Purdue University Northwest’s (PNW) Baja Racing student organization placed third nationally in the sales presentation competition of the Society of Automotive Engineers International’s (SAE) Baja Arizona competition in fall 2022, hosted near Tucson.
The award is the highest earned to date in the sales presentation event. The presentation team including Morgan Ceh, third-year Mechanical Engineering major; Mia Flory, master’s of Technology student, B.S. Mechanical Engineering Technology ‘22; and Brian Scott, second-year Mechanical Engineering Technology major helped bring home the honor for the student group.
“When you think of Baja, you certainly think of racing, but it’s more than that,” said Flory. “The sales presentation teaches you how to research budgets and how to theoretically market your vehicle to business professionals or buyers.
“I had been on the sales presentation team since my freshman year. You’re going up against the best of the best in this competition. To hear our name get called was so rewarding because all the hard work we put in just really paid off. The look on the team’s faces, the look on Rick Rickerson’s face, it was just amazing.” Rickerson serves as Laboratory Administrator for the College of Technology and is the competition mentor for the Baja team.
The trio finished behind Youngstown State and Case Western Reserve, but also finished ahead of other flagship institutions, such as Arizona, Michigan, Nevada-Las Vegas (UNLV), Wisconsin, UCLA, and Cornell. The season marked a milestone for Purdue Northwest Baja Racing, as the students qualified for the national competition behind top-20 finishes in the sales presentation at earlier competitions in Cookeville, Tennessee (hosted by Tennessee Tech University) and Rochester, New York (hosted by Rochester Institute of Technology).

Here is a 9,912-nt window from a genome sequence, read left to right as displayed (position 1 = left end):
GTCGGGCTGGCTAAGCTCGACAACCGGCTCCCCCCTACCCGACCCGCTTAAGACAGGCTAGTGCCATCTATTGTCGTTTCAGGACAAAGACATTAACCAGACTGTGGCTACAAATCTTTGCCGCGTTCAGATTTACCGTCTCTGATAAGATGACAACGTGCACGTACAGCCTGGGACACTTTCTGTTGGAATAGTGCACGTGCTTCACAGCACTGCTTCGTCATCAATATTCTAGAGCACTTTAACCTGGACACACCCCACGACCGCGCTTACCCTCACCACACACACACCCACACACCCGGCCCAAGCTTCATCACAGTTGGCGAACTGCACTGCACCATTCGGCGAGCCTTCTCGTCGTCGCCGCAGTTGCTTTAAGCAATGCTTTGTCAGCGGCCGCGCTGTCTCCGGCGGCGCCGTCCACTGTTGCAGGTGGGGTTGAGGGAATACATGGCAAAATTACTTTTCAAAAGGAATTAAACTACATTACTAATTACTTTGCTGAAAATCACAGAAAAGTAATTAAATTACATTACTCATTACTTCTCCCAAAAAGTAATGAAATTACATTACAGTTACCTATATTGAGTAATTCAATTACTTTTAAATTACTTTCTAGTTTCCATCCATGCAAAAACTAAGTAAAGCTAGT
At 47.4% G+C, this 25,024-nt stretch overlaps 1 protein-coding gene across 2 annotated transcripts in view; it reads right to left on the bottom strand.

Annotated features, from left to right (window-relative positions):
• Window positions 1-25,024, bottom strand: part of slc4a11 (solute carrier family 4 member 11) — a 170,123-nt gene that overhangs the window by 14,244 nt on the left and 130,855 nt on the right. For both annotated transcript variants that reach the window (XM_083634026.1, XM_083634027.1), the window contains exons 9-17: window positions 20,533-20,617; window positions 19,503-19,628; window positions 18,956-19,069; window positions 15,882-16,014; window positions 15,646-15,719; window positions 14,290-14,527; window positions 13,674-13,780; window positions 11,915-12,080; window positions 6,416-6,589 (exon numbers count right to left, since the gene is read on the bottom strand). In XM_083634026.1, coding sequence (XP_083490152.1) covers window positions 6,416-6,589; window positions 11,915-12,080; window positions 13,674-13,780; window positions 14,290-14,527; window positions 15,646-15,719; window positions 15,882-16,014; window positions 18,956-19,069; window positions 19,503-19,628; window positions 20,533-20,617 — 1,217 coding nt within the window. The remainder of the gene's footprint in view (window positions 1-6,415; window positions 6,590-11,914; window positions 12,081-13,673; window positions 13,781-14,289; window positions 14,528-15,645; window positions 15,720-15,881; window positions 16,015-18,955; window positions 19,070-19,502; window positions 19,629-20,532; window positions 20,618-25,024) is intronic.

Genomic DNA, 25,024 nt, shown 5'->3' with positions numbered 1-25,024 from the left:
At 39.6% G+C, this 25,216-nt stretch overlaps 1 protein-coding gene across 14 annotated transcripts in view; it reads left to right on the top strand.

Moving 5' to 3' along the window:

PNW’s team also earned top-20 finishes at Arizona in the endurance and sled pull events.
Purdue Northwest Baja Racing provides students the opportunity to manufacture and fabricate an off-road vehicle. The vehicle competes in several dynamic events to test durability through obstacle-filled drives. Students are also responsible for building local community relationships to help with fundraising for travel and shipment costs and for sourcing parts and tools. The student organization functions under the auspices of PNW’s College of Technology.
“When I finished my undergrad, looking back I saw I learned so much from Baja that I don’t think I would’ve otherwise known,” said Flory. “You learn how to apply concepts to a real situation and how to cooperate with a team. It is so rewarding to see what you design transform into a real product. To see it perform and do well is the best feeling ever.
“You also make connections throughout the country, whether that’s networking with big companies or helping out other teams. It’s so cool to be able to travel the country with your friends to race a car and I will have these memories forever.”